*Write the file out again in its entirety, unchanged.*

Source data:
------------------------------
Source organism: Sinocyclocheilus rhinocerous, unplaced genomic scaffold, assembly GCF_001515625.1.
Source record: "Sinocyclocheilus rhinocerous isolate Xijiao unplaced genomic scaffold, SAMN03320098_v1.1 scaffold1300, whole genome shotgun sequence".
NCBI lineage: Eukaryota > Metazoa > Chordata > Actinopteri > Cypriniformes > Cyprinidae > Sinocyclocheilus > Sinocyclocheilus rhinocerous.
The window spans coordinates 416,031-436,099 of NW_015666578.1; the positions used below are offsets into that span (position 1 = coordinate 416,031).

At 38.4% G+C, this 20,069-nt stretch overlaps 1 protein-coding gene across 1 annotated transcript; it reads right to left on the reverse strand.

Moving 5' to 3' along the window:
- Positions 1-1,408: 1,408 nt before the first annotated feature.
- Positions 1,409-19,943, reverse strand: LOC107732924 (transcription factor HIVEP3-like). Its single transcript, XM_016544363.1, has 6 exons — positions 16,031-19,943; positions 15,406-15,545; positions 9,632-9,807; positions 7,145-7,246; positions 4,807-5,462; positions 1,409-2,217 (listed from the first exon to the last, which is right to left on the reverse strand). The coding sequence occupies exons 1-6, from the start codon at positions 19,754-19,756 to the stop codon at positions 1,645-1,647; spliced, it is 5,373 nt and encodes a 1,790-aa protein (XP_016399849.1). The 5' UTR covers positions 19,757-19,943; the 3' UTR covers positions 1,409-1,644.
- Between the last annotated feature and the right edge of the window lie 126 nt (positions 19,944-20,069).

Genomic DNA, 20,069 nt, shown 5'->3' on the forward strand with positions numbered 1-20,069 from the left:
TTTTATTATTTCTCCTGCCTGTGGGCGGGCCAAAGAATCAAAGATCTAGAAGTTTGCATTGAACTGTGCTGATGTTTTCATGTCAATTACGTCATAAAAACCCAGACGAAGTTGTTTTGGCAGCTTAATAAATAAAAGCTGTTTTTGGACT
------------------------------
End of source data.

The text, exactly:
Source organism: Sinocyclocheilus rhinocerous, unplaced genomic scaffold, assembly GCF_001515625.1.
Source record: "Sinocyclocheilus rhinocerous isolate Xijiao unplaced genomic scaffold, SAMN03320098_v1.1 scaffold1300, whole genome shotgun sequence".
NCBI lineage: Eukaryota > Metazoa > Chordata > Actinopteri > Cypriniformes > Cyprinidae > Sinocyclocheilus > Sinocyclocheilus rhinocerous.
The window spans coordinates 416,031-436,099 of NW_015666578.1; the positions used below are offsets into that span (position 1 = coordinate 416,031).

At 38.4% G+C, this 20,069-nt stretch overlaps 1 protein-coding gene across 1 annotated transcript; it reads right to left on the reverse strand.

Moving 5' to 3' along the window:
- Positions 1-1,408: 1,408 nt before the first annotated feature.
- Positions 1,409-19,943, reverse strand: LOC107732924 (transcription factor HIVEP3-like). Its single transcript, XM_016544363.1, has 6 exons — positions 16,031-19,943; positions 15,406-15,545; positions 9,632-9,807; positions 7,145-7,246; positions 4,807-5,462; positions 1,409-2,217 (listed from the first exon to the last, which is right to left on the reverse strand). The coding sequence occupies exons 1-6, from the start codon at positions 19,754-19,756 to the stop codon at positions 1,645-1,647; spliced, it is 5,373 nt and encodes a 1,790-aa protein (XP_016399849.1). The 5' UTR covers positions 19,757-19,943; the 3' UTR covers positions 1,409-1,644.
- Between the last annotated feature and the right edge of the window lie 126 nt (positions 19,944-20,069).

Genomic DNA, 20,069 nt, shown 5'->3' on the forward strand with positions numbered 1-20,069 from the left:
TTTTATTATTTCTCCTGCCTGTGGGCGGGCCAAAGAATCAAAGATCTAGAAGTTTGCATTGAACTGTGCTGATGTTTTCATGTCAATTACGTCATAAAAACCCAGACGAAGTTGTTTTGGCAGCTTAATAAATAAAAGCTGTTTTTGGACT